DOE Offers $7 Million for Biomass Pyrolysis Research
April 17, 2008
DOE released a solicitation on April 17 that offers up to $7 million over the next two years to support research into improved methods of biomass pyrolysis -- a process that uses heat to chemically decompose biomass materials, such as wood chips, into an oily liquid. This "bio-oil" is a complex mixture of oxygenated hydrocarbons that can be upgraded to fuels such as gasoline and diesel fuel using conventional oil refinery processes. However, bio-oil can be corrosive to storage tanks, and when stored for a period of time, it typically becomes more viscous or can even turn into a solid. In addition, bio-oil often contains small particles of charred biomass residue, and minerals in the char can catalyze reactions that degrade the quality of the bio-oil.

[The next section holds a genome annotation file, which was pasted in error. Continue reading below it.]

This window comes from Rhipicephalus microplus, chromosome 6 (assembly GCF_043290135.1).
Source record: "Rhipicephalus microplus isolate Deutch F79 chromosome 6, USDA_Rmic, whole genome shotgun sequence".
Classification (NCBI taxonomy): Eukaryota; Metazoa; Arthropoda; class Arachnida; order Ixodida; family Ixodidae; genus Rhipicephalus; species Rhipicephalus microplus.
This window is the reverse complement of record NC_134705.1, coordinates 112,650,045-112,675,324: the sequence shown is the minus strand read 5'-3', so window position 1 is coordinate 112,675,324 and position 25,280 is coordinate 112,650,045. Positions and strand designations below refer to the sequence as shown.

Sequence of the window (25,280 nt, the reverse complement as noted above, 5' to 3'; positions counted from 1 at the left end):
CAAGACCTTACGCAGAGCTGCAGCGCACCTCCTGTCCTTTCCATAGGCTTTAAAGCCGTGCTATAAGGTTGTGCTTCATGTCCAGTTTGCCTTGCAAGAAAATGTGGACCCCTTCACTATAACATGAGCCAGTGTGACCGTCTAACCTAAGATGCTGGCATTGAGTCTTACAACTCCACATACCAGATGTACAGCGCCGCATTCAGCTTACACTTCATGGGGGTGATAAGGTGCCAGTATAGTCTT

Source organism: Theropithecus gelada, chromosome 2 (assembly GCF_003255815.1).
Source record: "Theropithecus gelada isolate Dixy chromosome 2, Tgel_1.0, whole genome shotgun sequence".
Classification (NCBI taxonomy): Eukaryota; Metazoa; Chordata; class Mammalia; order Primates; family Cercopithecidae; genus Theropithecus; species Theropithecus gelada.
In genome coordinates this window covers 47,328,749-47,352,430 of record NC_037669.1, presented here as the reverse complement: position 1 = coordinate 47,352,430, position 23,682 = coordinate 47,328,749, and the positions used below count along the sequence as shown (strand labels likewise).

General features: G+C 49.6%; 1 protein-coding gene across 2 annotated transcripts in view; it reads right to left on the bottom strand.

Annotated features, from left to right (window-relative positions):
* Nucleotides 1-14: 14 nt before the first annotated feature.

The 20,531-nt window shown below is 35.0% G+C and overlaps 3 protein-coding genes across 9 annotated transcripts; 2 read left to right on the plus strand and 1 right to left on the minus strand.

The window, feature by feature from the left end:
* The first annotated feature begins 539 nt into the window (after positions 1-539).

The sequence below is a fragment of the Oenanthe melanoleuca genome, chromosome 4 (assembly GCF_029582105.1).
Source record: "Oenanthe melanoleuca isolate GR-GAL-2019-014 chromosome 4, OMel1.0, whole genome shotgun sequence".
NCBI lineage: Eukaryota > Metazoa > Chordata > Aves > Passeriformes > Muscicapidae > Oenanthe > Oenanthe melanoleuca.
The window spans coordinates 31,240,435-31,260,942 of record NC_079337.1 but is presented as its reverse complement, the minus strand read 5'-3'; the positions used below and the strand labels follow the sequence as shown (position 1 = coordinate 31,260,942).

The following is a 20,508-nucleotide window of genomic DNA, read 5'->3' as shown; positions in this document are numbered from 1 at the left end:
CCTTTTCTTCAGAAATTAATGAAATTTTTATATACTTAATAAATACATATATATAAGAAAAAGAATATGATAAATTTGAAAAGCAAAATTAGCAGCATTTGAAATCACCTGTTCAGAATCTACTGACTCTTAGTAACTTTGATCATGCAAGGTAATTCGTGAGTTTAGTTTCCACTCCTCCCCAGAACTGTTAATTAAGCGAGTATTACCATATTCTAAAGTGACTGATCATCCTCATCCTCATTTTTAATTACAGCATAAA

The new DOE solicitation will support the development of enhanced pyrolysis methods or inexpensive post-pyrolysis processing techniques that will result in a less corrosive bio-oil with greater stability. Such an improved bio-oil would be more practical to store, transport, and upgrade into motor fuels. DOE anticipates that five to seven applicants will be selected, and with a minimum 20% cost share from the applicants, roughly $8.75 million will be invested in these projects. Applications are due on May 29. See the DOE press release and the Funding Opportunity Announcement at Grants.gov.